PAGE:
Direction From Paris

Carole Sloan, September 13, 2004

There was a vast array of American retailers — from Bloomingdale's and ABC Carpet & Home at the upper end, Dillard's and a lot of others in the mainstream, and Kmart and Target at the mass level — attending Maison & Objet in Paris last week.

And that's not counting the dozens of supplier types that also were marching up and down the aisles of this design-driven show that seems to get bigger every six months. It's one of the few home furnishings shows that embraces all home segments — from home textiles and furniture to pots and pans.

One of the ironies emerging from this Maison & Objet is that its international reach emphasizes the impact of the new sourcing focus in the home textiles world. As a number of visitors remarked, “This stuff is all beginning to look alike” — no matter where the particular supplier is based.

Home furnishings definitely has emerged from its long era of taupe overdose. This was one of the most colorful home furnishings shows in many a year — and the scope of color, while bold and lively, was extremely livable.

Many design teams tempered the color intensity with black and white.

The color story was extraordinary with the predominance of orange and its various shadings morphing into apricots and bronze casts and mixes with pinks, copper and reds. And the broad range of berry tones — new on the fashion scene, deep berries and a berry of shades from mauve to purple — was significant not just in home textiles but in rugs, lighting, accessories, tabletop and furniture.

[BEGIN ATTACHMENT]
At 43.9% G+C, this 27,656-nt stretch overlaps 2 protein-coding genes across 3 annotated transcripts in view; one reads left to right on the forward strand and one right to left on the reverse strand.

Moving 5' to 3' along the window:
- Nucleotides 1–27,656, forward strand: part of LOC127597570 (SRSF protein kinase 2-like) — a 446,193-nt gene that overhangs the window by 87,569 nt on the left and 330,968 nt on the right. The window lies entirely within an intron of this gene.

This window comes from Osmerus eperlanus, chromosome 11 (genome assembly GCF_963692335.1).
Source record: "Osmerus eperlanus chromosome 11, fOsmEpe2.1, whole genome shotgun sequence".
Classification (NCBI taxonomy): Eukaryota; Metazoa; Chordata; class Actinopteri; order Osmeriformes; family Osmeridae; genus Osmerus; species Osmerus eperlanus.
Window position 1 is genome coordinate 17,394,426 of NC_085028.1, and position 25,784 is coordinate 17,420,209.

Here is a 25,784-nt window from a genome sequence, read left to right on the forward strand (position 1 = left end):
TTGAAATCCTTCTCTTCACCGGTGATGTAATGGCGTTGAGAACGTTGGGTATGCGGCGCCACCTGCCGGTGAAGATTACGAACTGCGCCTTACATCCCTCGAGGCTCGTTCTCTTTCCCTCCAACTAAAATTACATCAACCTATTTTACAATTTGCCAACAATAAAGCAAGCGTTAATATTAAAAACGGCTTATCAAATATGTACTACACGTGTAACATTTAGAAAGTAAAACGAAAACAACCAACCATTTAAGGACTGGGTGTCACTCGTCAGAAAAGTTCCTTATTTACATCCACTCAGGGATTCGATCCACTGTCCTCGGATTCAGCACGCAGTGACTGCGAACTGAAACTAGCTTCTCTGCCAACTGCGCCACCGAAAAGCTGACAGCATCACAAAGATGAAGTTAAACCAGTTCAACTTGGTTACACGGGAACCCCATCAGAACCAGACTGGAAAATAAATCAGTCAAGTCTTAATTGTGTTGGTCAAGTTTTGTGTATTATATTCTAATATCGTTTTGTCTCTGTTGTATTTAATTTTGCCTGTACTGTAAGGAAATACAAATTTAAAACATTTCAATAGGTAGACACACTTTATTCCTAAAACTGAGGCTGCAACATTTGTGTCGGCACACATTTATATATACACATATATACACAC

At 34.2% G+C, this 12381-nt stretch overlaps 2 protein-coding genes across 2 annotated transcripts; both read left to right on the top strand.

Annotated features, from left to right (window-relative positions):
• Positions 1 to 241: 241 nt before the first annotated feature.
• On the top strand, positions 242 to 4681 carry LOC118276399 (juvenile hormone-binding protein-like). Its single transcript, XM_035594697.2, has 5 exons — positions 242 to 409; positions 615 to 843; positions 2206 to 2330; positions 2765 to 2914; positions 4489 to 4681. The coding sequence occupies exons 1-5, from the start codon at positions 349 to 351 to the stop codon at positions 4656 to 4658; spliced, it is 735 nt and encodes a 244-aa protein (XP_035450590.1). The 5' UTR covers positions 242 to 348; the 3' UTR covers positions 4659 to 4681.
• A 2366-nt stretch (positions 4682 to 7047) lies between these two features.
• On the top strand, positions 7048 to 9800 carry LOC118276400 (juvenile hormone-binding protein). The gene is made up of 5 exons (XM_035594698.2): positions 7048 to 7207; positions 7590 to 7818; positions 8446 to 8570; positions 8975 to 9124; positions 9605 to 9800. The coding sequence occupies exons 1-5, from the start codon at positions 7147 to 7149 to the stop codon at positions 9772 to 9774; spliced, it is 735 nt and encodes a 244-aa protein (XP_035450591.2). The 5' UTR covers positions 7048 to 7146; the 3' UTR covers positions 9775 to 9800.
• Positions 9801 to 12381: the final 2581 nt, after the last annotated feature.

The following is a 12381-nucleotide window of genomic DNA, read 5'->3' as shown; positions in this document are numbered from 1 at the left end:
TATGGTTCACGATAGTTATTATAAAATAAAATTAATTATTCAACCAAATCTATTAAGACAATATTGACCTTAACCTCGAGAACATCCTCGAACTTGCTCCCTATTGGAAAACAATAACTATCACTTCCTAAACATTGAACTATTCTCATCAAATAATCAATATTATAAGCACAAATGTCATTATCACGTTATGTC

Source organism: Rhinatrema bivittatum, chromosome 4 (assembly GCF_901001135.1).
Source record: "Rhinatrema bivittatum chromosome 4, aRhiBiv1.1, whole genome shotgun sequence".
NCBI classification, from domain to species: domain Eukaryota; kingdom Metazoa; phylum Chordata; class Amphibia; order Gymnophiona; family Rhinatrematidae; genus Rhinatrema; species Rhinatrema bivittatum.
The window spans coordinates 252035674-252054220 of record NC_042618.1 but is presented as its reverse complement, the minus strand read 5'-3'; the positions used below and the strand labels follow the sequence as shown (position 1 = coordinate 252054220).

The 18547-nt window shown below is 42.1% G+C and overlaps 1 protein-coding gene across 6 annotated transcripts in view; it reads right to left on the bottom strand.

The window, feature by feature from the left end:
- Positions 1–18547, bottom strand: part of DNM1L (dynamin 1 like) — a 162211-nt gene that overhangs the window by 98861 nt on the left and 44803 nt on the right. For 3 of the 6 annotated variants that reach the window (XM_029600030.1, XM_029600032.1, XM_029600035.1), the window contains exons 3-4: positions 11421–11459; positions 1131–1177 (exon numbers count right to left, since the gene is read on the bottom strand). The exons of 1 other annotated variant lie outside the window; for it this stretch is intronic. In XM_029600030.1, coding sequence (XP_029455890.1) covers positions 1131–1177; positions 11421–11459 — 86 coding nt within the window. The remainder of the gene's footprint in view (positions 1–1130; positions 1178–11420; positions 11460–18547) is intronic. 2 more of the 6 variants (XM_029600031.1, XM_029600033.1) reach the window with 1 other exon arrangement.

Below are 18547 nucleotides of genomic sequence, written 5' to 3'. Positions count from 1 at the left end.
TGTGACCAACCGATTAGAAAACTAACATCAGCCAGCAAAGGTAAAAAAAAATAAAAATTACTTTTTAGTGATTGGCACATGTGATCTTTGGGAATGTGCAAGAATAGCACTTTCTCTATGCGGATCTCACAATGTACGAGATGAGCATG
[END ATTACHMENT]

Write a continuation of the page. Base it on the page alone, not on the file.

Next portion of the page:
Rugs, once again, were a standout in terms of design, especially in contemporary designs. Stripes, large dots and simple geometrics were design-theme favorites.

From the furniture perspective, the use of iron for indoor use was especially directional. It was used both as a decorative treatment for case pieces as well as the frames for upholstery.

Also interesting was the array of furniture for bathrooms and kitchens, a development that should be of interest to home textiles suppliers and retailers. It's a trend that goes along with the bathroom-as-a-spa environment and the kitchen as a real “living” room.

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